Book Image

Getting Started with SpriteKit

By : Jorge Jordán
Book Image

Getting Started with SpriteKit

By: Jorge Jordán

Overview of this book

SpriteKit is Apple’s game engine to develop native iOS games. Strongly boosted by the Apple Inc., Cupertino, it has increased in popularity since its first release. This book shows you the solutions provided by SpriteKit to help you create any 2D game you can imagine and apply them to create animations that will highlight your existing apps. This book will give you the knowledge you need to apply SpriteKit to your existing apps or create your own games from scratch. Throughout the book, you will develop a complete game. The beautiful designs implemented in the game in this book will easily lead you to learn the basis of 2D game development, including creating and moving sprites, and adding them to a game scene. You will also discover how to apply advanced techniques such as collision detection, action execution, playing music, or running animations to give a more professional aspect to the game. You will finish your first game by learning how to add a main menu and a tutorial, as well as saving and loading data from and to the player’s device. Finally, you will find out how to apply some mobile games techniques such as accelerometer use or touch detection.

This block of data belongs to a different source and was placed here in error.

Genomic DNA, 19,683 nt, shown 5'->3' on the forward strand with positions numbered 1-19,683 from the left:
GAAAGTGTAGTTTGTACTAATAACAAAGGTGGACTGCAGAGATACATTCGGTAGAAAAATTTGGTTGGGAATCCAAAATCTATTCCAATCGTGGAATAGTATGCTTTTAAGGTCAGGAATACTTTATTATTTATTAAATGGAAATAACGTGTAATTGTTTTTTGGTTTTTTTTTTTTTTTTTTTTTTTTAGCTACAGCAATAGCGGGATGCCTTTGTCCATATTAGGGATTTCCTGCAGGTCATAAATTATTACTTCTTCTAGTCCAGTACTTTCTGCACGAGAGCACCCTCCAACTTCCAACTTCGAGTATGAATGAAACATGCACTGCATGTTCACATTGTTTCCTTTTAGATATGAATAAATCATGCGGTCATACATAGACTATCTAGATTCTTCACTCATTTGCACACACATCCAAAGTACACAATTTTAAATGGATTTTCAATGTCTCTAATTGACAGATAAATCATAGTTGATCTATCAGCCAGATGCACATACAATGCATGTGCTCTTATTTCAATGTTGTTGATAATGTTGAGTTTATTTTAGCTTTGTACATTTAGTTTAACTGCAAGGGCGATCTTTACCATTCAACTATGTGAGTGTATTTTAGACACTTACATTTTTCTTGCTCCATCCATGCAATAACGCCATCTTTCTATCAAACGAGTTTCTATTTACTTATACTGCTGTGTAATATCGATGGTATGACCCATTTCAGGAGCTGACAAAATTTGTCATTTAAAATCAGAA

Table of Contents (13 chapters)
Getting Started with SpriteKit
About the Author
About the Reviewer

Running the project for first time

To execute the project, you just need to click on the Run icon at the top left of the Xcode screen, and it will run the project on an iPhone 6 on the iOS Simulator; the result is shown in the following screenshot:

Well, with a little effort, we have created our first Hello, World project using SpriteKit. Now, it's time to look at the code and understand why the preceding screenshot is the result of these files.


From now on, we are going to assume that we are running the game on the iOS Simulator.

How the default project looks like